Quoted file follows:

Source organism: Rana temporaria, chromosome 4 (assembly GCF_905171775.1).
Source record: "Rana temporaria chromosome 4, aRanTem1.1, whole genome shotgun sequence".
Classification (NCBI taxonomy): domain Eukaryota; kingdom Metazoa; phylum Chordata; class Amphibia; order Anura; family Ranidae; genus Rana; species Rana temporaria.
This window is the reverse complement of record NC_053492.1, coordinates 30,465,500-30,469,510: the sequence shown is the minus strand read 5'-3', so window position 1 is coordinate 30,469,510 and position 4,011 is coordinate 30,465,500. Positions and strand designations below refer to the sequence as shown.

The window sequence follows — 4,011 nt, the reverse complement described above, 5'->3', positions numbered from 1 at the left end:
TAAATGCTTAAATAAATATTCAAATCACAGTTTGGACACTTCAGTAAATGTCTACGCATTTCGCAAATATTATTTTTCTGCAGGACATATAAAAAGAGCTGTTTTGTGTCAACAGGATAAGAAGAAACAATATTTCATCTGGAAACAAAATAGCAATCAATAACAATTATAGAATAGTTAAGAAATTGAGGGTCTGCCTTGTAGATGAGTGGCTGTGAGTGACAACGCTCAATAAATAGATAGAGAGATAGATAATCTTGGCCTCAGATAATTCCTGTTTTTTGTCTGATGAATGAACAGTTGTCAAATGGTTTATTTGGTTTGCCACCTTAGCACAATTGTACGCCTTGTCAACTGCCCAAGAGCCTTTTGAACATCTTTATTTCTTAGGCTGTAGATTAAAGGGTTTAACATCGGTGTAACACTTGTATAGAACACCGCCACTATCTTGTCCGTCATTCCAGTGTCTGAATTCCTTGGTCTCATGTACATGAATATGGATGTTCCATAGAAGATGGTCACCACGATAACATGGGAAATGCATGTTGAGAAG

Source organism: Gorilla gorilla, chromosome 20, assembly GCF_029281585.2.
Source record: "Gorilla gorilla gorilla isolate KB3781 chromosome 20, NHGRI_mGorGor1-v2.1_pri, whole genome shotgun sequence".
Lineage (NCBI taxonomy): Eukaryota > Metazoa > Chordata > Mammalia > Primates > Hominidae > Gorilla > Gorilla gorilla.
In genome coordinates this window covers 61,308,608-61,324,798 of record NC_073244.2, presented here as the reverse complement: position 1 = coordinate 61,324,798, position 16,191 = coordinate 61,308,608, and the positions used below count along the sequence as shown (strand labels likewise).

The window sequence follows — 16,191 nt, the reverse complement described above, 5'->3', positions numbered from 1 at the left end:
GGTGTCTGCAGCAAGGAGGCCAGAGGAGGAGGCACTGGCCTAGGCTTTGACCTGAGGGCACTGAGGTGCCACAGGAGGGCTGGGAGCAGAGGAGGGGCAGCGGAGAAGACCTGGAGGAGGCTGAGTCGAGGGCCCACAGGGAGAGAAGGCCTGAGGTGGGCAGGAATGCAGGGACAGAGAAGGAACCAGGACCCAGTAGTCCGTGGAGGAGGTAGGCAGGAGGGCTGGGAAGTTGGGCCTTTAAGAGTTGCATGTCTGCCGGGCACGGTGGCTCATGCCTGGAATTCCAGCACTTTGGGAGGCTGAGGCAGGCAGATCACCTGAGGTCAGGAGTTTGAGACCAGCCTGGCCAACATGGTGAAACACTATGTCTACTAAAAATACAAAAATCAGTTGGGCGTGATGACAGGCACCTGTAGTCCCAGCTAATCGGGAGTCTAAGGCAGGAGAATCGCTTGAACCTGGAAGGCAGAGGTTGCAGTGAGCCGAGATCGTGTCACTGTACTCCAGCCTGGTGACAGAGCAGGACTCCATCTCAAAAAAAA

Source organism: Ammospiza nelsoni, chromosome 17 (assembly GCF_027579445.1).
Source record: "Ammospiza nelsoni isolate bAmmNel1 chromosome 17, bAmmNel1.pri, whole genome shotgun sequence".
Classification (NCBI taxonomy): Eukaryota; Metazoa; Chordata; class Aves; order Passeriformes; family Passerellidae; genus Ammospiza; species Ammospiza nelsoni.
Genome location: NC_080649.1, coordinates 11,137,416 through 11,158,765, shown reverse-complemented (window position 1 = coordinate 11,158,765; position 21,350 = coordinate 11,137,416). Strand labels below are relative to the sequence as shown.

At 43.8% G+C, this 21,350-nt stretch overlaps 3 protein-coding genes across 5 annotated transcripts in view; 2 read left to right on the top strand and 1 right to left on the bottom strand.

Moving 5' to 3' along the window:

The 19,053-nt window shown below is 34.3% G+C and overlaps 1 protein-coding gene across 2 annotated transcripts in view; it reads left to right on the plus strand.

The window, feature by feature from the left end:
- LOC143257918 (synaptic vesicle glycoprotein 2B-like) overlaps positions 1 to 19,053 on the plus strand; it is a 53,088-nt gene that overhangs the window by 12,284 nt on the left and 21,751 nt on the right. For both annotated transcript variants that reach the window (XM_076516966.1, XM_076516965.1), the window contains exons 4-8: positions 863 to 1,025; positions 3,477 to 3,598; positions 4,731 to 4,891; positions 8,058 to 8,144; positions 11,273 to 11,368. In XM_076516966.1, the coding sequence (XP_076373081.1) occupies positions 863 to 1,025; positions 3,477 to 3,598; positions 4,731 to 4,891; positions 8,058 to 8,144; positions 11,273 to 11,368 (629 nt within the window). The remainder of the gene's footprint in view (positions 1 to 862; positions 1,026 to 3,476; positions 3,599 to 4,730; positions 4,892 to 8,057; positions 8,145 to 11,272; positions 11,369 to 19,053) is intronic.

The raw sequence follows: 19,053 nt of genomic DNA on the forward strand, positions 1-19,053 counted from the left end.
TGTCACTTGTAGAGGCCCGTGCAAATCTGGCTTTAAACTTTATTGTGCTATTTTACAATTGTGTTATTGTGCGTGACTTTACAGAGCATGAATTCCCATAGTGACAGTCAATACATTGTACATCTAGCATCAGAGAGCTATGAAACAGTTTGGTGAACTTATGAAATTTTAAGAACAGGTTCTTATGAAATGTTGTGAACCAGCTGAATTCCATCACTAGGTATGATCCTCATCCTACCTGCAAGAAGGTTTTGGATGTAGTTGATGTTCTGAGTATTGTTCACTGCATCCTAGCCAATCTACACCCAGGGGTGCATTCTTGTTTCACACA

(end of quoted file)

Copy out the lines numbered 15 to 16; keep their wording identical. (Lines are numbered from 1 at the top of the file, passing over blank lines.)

Classification (NCBI taxonomy): Eukaryota; Metazoa; Chordata; class Aves; order Passeriformes; family Passerellidae; genus Ammospiza; species Ammospiza nelsoni.
Genome location: NC_080649.1, coordinates 11,137,416 through 11,158,765, shown reverse-complemented (window position 1 = coordinate 11,158,765; position 21,350 = coordinate 11,137,416). Strand labels below are relative to the sequence as shown.